IOOF denies dodgy business

Financial Services firm IOOF has rejected claims of widespread corporate misconduct following claims of serious wrongdoing among its staff.


The company is fronting a senate economic committee inquiry on Tuesday into the financial advice industry, sparked by recent media reports of alleged corporate breaches at IOOF.

According to the media reports, IOOF is said to have previously investigated misconduct within its business, including allegations of insider trading and cheating on training exams, but failed to always notify the corporate regulator.

Last month, IOOF hired accounting giant PwC to review its regulatory breach reporting policy and procedures within the firm’s research division, where the breaches are alleged to have taken place.

Addressing Tuesday’s inquiry, IOOF managing director Christopher Kelaher defended the company’s compliance culture.

“These allegations have caused great distress to our investors, shareholders and the nearly 2000 of our staff across Australia,” Mr Kelaher told the committee.

“I’m confident I can confirm to you and the broader community that our company has an extremely strong compliance culture.

“Any claims of widespread wrongdoing have no basis on fact.”

He said the allegations centred largely around the conduct of the equity research team, currently made up of nine staff.

“The issues raised were historic, they were all identified internally and are certainly not indicative of any systemic failure,” he said.

“Each matter has been thoroughly investigated and where appropriate remedial action has been undertaken.”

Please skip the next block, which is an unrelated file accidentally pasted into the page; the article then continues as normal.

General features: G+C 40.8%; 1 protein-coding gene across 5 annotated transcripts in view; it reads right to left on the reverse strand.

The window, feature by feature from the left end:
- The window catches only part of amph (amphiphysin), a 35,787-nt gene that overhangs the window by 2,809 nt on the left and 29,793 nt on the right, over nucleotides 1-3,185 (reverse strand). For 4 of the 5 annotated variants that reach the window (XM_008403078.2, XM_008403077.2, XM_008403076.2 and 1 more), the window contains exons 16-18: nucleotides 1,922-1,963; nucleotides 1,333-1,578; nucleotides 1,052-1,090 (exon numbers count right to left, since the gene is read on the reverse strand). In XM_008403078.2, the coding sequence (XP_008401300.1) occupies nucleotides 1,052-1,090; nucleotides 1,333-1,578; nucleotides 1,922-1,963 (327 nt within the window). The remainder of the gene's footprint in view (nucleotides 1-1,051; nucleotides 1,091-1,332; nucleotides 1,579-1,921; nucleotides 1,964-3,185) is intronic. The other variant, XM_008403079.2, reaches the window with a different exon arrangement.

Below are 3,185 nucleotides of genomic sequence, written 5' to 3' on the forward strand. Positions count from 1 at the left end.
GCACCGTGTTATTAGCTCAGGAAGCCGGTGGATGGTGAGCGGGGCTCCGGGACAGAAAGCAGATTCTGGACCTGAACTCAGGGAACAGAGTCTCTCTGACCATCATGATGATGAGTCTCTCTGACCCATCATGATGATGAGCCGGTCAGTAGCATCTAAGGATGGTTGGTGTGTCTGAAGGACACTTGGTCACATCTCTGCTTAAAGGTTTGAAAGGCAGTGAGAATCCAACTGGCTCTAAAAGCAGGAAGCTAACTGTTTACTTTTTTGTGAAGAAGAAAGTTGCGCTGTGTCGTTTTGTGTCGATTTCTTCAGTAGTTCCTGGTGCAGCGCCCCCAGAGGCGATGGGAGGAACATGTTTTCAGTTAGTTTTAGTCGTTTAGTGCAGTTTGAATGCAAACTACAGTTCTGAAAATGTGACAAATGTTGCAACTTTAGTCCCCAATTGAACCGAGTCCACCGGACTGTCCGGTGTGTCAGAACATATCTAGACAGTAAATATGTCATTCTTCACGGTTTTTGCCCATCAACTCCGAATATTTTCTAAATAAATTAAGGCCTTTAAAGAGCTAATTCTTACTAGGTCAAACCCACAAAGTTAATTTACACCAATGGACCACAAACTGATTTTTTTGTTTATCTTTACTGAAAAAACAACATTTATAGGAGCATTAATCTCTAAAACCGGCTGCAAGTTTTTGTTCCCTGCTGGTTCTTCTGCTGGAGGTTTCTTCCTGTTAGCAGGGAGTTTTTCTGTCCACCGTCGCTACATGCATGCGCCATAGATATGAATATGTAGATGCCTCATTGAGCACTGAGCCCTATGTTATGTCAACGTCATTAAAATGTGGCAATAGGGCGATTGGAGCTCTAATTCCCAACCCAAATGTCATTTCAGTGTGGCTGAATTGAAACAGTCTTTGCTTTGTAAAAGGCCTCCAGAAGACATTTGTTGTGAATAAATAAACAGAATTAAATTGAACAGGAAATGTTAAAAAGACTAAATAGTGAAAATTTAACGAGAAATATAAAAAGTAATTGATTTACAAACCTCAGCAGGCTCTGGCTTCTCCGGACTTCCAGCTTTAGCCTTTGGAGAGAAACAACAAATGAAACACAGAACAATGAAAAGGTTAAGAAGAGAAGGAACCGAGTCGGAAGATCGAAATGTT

The firm has previously said that most of the matters raised by Fairfax news reports had been addressed by thorough internal and board reviews, notifying industry regulators, ongoing checks of compliance measures and controls, employee education and independent investigation.

Mr Kelaher said an allegation of frontrunning – an illegal stockbroking practice – was investigated in 2009, but not substantiated.

“No insider trading has been detected, no short selling activity identified,” he said, adding that PwC had been engaged in late 2014 to investigate possible frontrunning at the company.

“These independent accountants have confirmed that no frontrunning had taken place between 2008-09 and 2014,” he said.

Mr Kelaher denied suggestions the company was in crisis mode, but conceded the company’s share price had dipped around 10 per cent since late June.

“The market goes down and the market goes up,” he said.

The inquiry comes amid fresh Fairfax reports that IOOF paid $2.8 million in compensation to 57 customers of its authorised financial planners over the past two years.

In its evidence, ASIC Commissioner Greg Tanzer said the corporate watchdog was looking at alleged breaches at the company.

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